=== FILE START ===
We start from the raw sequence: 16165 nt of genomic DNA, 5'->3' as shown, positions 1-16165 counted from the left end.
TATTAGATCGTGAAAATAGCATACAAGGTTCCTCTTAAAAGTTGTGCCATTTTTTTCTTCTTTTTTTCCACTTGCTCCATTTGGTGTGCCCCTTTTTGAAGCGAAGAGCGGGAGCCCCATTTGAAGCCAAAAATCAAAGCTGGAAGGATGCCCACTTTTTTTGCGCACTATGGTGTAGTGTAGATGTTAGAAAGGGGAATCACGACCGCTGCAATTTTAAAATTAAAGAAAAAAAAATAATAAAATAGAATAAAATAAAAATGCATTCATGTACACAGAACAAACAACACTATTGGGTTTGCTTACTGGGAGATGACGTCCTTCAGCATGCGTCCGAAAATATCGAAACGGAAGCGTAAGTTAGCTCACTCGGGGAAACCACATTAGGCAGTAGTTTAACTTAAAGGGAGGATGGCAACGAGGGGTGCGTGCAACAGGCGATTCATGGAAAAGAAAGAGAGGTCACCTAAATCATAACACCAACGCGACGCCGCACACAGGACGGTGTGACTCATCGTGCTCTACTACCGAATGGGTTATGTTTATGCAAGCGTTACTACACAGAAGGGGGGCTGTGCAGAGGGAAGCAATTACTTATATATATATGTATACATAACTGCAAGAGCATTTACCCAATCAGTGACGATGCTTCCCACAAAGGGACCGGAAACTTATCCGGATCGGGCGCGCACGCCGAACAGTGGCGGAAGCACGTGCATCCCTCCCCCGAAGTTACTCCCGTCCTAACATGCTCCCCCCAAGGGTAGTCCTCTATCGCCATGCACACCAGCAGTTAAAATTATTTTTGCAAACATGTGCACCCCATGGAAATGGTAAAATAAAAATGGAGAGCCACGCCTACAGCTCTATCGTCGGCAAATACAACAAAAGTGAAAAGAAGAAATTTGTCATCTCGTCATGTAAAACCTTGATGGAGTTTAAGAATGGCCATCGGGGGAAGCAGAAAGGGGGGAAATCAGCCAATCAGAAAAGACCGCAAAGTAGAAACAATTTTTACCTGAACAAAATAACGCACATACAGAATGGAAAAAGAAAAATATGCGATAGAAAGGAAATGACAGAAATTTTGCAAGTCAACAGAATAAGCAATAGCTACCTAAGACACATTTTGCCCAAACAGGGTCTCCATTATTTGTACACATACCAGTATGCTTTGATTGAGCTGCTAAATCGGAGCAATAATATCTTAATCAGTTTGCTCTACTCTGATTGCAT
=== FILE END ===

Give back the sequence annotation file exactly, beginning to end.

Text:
We start from the raw sequence: 16165 nt of genomic DNA, 5'->3' as shown, positions 1-16165 counted from the left end.
TATTAGATCGTGAAAATAGCATACAAGGTTCCTCTTAAAAGTTGTGCCATTTTTTTCTTCTTTTTTTCCACTTGCTCCATTTGGTGTGCCCCTTTTTGAAGCGAAGAGCGGGAGCCCCATTTGAAGCCAAAAATCAAAGCTGGAAGGATGCCCACTTTTTTTGCGCACTATGGTGTAGTGTAGATGTTAGAAAGGGGAATCACGACCGCTGCAATTTTAAAATTAAAGAAAAAAAAATAATAAAATAGAATAAAATAAAAATGCATTCATGTACACAGAACAAACAACACTATTGGGTTTGCTTACTGGGAGATGACGTCCTTCAGCATGCGTCCGAAAATATCGAAACGGAAGCGTAAGTTAGCTCACTCGGGGAAACCACATTAGGCAGTAGTTTAACTTAAAGGGAGGATGGCAACGAGGGGTGCGTGCAACAGGCGATTCATGGAAAAGAAAGAGAGGTCACCTAAATCATAACACCAACGCGACGCCGCACACAGGACGGTGTGACTCATCGTGCTCTACTACCGAATGGGTTATGTTTATGCAAGCGTTACTACACAGAAGGGGGGCTGTGCAGAGGGAAGCAATTACTTATATATATATGTATACATAACTGCAAGAGCATTTACCCAATCAGTGACGATGCTTCCCACAAAGGGACCGGAAACTTATCCGGATCGGGCGCGCACGCCGAACAGTGGCGGAAGCACGTGCATCCCTCCCCCGAAGTTACTCCCGTCCTAACATGCTCCCCCCAAGGGTAGTCCTCTATCGCCATGCACACCAGCAGTTAAAATTATTTTTGCAAACATGTGCACCCCATGGAAATGGTAAAATAAAAATGGAGAGCCACGCCTACAGCTCTATCGTCGGCAAATACAACAAAAGTGAAAAGAAGAAATTTGTCATCTCGTCATGTAAAACCTTGATGGAGTTTAAGAATGGCCATCGGGGGAAGCAGAAAGGGGGGAAATCAGCCAATCAGAAAAGACCGCAAAGTAGAAACAATTTTTACCTGAACAAAATAACGCACATACAGAATGGAAAAAGAAAAATATGCGATAGAAAGGAAATGACAGAAATTTTGCAAGTCAACAGAATAAGCAATAGCTACCTAAGACACATTTTGCCCAAACAGGGTCTCCATTATTTGTACACATACCAGTATGCTTTGATTGAGCTGCTAAATCGGAGCAATAATATCTTAATCAGTTTGCTCTACTCTGATTGCAT